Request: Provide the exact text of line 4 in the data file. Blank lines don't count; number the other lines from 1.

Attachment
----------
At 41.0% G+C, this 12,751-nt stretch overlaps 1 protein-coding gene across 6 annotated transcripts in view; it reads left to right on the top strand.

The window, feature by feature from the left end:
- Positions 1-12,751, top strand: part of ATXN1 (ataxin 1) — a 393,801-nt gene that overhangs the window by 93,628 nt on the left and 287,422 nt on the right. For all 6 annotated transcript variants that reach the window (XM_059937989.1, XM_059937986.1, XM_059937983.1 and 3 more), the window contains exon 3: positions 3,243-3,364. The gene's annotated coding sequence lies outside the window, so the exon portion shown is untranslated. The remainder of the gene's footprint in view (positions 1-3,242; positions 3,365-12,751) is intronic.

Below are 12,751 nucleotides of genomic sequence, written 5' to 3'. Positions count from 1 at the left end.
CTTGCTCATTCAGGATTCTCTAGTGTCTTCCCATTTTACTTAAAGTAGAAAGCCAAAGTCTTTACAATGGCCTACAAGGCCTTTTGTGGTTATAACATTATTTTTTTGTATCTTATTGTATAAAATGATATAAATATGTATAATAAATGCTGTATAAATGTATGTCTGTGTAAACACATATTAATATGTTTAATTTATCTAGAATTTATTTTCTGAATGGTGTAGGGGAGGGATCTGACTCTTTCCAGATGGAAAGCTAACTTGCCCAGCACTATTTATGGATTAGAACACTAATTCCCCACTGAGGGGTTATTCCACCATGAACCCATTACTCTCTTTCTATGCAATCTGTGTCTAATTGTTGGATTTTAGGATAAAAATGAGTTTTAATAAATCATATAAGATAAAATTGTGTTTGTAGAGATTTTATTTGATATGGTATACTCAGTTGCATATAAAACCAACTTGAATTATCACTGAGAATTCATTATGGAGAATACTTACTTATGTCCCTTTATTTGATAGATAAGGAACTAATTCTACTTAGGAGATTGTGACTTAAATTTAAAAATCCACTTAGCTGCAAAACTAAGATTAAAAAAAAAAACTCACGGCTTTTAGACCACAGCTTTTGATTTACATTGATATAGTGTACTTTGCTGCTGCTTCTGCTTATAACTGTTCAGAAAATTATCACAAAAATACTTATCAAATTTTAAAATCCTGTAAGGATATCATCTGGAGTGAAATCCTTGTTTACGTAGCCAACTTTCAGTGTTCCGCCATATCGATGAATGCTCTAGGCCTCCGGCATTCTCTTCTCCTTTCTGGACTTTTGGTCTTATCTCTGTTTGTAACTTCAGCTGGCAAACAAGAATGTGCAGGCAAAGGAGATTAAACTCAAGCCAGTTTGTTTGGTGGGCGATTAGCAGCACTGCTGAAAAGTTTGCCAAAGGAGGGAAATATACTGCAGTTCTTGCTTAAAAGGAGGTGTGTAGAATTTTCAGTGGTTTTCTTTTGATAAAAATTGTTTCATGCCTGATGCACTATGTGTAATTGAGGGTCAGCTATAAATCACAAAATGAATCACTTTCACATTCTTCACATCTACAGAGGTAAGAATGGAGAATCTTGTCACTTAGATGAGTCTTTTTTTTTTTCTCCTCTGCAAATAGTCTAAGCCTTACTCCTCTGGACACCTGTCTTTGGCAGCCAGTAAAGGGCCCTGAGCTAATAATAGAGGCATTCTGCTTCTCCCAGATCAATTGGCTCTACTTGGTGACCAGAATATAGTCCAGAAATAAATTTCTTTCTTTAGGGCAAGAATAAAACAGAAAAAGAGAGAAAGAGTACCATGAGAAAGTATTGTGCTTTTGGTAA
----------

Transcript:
Below are 12,751 nucleotides of genomic sequence, written 5' to 3'. Positions count from 1 at the left end.